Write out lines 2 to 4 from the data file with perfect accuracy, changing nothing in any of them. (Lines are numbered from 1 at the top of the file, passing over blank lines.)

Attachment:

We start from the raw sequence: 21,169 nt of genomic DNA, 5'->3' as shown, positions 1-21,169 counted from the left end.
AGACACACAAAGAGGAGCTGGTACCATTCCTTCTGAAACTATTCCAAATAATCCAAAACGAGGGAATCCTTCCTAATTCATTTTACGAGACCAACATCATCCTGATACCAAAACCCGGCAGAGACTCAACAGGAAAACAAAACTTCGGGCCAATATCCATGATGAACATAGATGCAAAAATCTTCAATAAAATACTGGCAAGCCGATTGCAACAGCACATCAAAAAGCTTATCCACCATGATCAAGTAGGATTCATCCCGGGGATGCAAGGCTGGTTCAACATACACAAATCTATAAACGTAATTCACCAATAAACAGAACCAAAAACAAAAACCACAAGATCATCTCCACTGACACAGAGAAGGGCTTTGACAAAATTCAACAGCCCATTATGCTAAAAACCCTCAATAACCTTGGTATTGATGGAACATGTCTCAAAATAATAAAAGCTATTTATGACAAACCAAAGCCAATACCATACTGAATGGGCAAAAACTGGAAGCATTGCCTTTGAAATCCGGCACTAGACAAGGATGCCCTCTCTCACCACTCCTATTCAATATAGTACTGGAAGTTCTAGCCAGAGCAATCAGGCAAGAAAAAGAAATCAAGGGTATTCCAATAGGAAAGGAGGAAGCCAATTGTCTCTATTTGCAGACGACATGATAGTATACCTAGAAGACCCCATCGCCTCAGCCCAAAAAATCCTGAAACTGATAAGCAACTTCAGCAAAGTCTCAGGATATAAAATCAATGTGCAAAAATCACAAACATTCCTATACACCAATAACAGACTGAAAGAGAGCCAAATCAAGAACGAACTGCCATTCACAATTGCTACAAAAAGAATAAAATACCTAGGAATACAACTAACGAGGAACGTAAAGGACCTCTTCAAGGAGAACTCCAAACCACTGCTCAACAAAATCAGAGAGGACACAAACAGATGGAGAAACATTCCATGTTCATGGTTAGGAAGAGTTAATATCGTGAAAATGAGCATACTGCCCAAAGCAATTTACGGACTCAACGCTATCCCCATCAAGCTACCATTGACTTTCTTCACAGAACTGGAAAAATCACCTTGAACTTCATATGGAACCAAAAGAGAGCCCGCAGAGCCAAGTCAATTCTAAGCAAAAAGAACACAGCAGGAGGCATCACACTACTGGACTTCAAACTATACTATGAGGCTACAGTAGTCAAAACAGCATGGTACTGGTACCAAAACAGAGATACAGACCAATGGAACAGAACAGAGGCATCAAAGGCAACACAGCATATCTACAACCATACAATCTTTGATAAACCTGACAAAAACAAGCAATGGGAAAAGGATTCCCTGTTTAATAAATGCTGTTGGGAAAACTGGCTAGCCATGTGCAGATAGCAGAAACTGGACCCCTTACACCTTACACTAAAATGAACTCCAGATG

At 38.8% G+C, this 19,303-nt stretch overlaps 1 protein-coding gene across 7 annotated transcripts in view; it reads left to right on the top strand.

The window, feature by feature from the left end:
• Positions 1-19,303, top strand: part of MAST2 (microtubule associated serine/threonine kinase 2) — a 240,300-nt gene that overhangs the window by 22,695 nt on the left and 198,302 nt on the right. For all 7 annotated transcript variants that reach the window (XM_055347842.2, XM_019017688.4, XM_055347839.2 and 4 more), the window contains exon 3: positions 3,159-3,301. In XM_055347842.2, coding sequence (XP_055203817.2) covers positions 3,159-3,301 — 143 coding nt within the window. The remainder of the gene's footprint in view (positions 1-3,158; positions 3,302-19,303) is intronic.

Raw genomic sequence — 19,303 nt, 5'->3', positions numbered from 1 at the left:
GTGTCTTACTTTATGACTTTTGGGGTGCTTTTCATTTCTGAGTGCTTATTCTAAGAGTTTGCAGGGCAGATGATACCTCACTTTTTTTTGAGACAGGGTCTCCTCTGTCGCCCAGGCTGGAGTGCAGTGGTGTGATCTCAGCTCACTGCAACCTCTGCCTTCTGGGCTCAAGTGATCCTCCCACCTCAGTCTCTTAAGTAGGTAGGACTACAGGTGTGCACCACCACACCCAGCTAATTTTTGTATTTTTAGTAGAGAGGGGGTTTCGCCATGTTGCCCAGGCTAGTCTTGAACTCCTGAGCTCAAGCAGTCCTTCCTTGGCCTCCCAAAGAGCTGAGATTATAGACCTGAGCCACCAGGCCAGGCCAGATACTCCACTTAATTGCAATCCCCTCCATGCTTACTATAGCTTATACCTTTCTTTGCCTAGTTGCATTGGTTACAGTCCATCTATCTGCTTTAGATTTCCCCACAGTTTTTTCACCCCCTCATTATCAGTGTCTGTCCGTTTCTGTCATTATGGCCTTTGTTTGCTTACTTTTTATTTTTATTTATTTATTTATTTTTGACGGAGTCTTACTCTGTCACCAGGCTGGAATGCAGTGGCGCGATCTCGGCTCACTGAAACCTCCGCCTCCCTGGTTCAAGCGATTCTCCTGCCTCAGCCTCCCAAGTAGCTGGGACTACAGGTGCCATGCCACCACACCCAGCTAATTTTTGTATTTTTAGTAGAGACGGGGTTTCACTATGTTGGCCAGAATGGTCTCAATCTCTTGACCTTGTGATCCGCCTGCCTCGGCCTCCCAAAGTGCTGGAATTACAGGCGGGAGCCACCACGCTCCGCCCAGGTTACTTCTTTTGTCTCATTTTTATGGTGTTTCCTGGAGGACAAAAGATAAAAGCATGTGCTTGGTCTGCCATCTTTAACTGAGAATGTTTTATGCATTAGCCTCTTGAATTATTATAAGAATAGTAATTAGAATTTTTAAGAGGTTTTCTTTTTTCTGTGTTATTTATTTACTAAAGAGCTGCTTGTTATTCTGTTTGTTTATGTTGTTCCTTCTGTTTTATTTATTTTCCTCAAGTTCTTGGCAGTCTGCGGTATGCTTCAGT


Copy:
AGACACACAAAGAGGAGCTGGTACCATTCCTTCTGAAACTATTCCAAATAATCCAAAACGAGGGAATCCTTCCTAATTCATTTTACGAGACCAACATCATCCTGATACCAAAACCCGGCAGAGACTCAACAGGAAAACAAAACTTCGGGCCAATATCCATGATGAACATAGATGCAAAAATCTTCAATAAAATACTGGCAAGCCGATTGCAACAGCACATCAAAAAGCTTATCCACCATGATCAAGTAGGATTCATCCCGGGGATGCAAGGCTGGTTCAACATACACAAATCTATAAACGTAATTCACCAATAAACAGAACCAAAAACAAAAACCACAAGATCATCTCCACTGACACAGAGAAGGGCTTTGACAAAATTCAACAGCCCATTATGCTAAAAACCCTCAATAACCTTGGTATTGATGGAACATGTCTCAAAATAATAAAAGCTATTTATGACAAACCAAAGCCAATACCATACTGAATGGGCAAAAACTGGAAGCATTGCCTTTGAAATCCGGCACTAGACAAGGATGCCCTCTCTCACCACTCCTATTCAATATAGTACTGGAAGTTCTAGCCAGAGCAATCAGGCAAGAAAAAGAAATCAAGGGTATTCCAATAGGAAAGGAGGAAGCCAATTGTCTCTATTTGCAGACGACATGATAGTATACCTAGAAGACCCCATCGCCTCAGCCCAAAAAATCCTGAAACTGATAAGCAACTTCAGCAAAGTCTCAGGATATAAAATCAATGTGCAAAAATCACAAACATTCCTATACACCAATAACAGACTGAAAGAGAGCCAAATCAAGAACGAACTGCCATTCACAATTGCTACAAAAAGAATAAAATACCTAGGAATACAACTAACGAGGAACGTAAAGGACCTCTTCAAGGAGAACTCCAAACCACTGCTCAACAAAATCAGAGAGGACACAAACAGATGGAGAAACATTCCATGTTCATGGTTAGGAAGAGTTAATATCGTGAAAATGAGCATACTGCCCAAAGCAATTTACGGACTCAACGCTATCCCCATCAAGCTACCATTGACTTTCTTCACAGAACTGGAAAAATCACCTTGAACTTCATATGGAACCAAAAGAGAGCCCGCAGAGCCAAGTCAATTCTAAGCAAAAAGAACACAGCAGGAGGCATCACACTACTGGACTTCAAACTATACTATGAGGCTACAGTAGTCAAAACAGCATGGTACTGGTACCAAAACAGAGATACAGACCAATGGAACAGAACAGAGGCATCAAAGGCAACACAGCATATCTACAACCATACAATCTTTGATAAACCTGACAAAAACAAGCAATGGGAAAAGGATTCCCTGTTTAATAAATGCTGTTGGGAAAACTGGCTAGCCATGTGCAGATAGCAGAAACTGGACCCCTTACACCTTACACTAAAATGAACTCCAGATG

At 38.8% G+C, this 19,303-nt stretch overlaps 1 protein-coding gene across 7 annotated transcripts in view; it reads left to right on the top strand.

The window, feature by feature from the left end: